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RFID News Roundup

Smartrac, Compass Marketing partner on smart retail labeling ••• China Eastern Airlines adds RFID for tracking luggage at Shanghai airports ••• Swift Sensors joins Zebra's PartnerConnect Program ••• iDTRONIC releases RFID solution for forklifts ••• MachNation publishes IoT device-management score-card ••• Element Materials Technology to provide Zigbee Alliance certification testing ••• Ericsson, Telia pilot dedicated cellular network for Internet of Things.
By Rich Handley

iDTRONIC Releases RFID Solution for Forklifts

iDTRONIC has announced that its BLUEBOX Micro IA RFID Industrial Reader, with an integrated antenna, is designed for industrial applications within intralogistical processes involving forklifts. The reading device is equipped with an M12 plug connection and has a power supply of 10 to 36 volts; the output line is up to 27 dBm / 500 mW and can be regulated from 10 dBm forward, in 1-dBm steps.

The BLUEBOX Micro IA has pre-drilled holes and can be screwed onto a forklift. The reader possesses a RS-232 COM interface; this serial alignment is intended for a connection to a monitor in the operators cab of a forklift, the company notes. The device is also equipped with an RS-485 interface; this asynchronous serial alignment allows for data communication to a warehouse over long distances.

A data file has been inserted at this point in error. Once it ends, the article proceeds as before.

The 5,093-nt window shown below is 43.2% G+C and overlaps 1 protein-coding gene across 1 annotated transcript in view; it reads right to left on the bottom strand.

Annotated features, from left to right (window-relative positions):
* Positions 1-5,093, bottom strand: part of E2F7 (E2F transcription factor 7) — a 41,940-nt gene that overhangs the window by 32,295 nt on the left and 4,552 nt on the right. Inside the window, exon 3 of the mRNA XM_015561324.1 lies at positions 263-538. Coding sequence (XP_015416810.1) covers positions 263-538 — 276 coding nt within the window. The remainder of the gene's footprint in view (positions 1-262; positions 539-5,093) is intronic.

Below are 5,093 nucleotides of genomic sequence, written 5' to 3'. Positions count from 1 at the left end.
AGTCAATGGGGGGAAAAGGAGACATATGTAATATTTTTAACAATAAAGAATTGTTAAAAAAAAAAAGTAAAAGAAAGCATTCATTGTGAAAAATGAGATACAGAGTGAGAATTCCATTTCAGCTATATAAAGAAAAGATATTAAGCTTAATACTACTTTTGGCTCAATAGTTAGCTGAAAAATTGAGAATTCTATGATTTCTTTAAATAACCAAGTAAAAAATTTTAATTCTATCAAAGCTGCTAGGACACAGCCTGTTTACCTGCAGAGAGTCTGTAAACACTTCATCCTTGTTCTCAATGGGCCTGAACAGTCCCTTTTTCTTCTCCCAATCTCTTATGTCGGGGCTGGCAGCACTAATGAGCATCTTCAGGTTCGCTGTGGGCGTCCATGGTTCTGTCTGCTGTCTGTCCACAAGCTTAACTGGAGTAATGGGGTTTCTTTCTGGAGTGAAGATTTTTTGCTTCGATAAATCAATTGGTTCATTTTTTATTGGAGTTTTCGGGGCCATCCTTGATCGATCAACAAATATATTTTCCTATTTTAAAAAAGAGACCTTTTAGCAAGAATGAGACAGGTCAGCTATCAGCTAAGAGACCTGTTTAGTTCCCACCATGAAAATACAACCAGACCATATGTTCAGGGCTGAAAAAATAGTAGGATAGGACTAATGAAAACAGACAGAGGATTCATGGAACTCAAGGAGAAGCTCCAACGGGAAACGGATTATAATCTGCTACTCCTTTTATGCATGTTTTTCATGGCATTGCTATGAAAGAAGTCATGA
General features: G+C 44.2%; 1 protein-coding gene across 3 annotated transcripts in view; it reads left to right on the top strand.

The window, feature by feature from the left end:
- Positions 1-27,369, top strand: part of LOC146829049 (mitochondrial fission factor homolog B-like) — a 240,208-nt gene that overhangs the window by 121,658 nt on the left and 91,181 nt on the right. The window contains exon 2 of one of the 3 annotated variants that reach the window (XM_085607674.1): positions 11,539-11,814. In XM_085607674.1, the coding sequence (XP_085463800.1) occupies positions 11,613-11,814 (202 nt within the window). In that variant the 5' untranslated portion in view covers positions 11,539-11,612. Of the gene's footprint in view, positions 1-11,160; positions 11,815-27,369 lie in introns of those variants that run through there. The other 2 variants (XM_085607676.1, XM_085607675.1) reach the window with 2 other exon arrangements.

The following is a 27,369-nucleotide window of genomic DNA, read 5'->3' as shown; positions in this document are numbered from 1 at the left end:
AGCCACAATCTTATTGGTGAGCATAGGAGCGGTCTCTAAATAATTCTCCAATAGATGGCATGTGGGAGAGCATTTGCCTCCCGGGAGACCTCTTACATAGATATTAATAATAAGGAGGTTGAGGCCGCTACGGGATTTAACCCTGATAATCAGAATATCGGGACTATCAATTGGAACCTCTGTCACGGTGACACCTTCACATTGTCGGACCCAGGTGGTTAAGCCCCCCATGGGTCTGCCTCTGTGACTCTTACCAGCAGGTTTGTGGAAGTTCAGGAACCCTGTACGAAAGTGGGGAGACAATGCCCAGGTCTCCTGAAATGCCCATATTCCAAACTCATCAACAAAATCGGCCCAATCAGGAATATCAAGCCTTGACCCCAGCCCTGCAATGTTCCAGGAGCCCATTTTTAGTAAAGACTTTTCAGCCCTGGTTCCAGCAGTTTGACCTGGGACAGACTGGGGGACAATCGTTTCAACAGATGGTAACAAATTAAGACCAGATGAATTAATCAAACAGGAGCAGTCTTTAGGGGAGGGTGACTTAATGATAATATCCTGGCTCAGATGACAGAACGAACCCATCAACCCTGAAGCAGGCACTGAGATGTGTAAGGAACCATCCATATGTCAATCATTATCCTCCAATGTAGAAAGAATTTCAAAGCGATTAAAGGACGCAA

The reader is optionally available with CANbus (SAE J1939 or CANopen), which enables data exchange between several ECUs. Long cable lines are avoided by this interface, the company indicates. The SAE J1939 network protocol is used for the transmission of diagnostic data and control information. The CANopen connection is a communication protocol suitable for automation processes within warehouse processes, and complex devices can be networked with it.

The device supports the global UHF RFID frequencies: 865 to 868 MHz (ETSI) and 902 to 928 MHz (FCC). Due to its integrated antenna and 3-meter (9.8-foot) reading distance, the firm reports, it is suitable for high-rise racks and large storehouses. Pallets and goods can be safely identified, either by mounted RFID transponders or from RFID tags, via the BLUEBOX Micro IA, and can then be assigned to shelves. The reader transfers the data to the monitor inside the forklift and displays information about the content and storage location.


Paul Drolshagen 2019-08-07 01:18:08 AM
There is a big challenge with RFID on forklifts in avoiding unwanted tag reads, especially in high metal environments. Also load would need to be picked up again from the same side, else it would require a second tag. And what about moving more than one pallet at a time? There are other options available. One is based on tracking forklifts with 2D LIDAR sensors (laser localization) and using x,y,z coordinates to automatically identify pallets and storing bins in racks and bulk storage areas. This works with almost any kind of load, indoors and out. And it avoids recurring cost for tagging the load to track.

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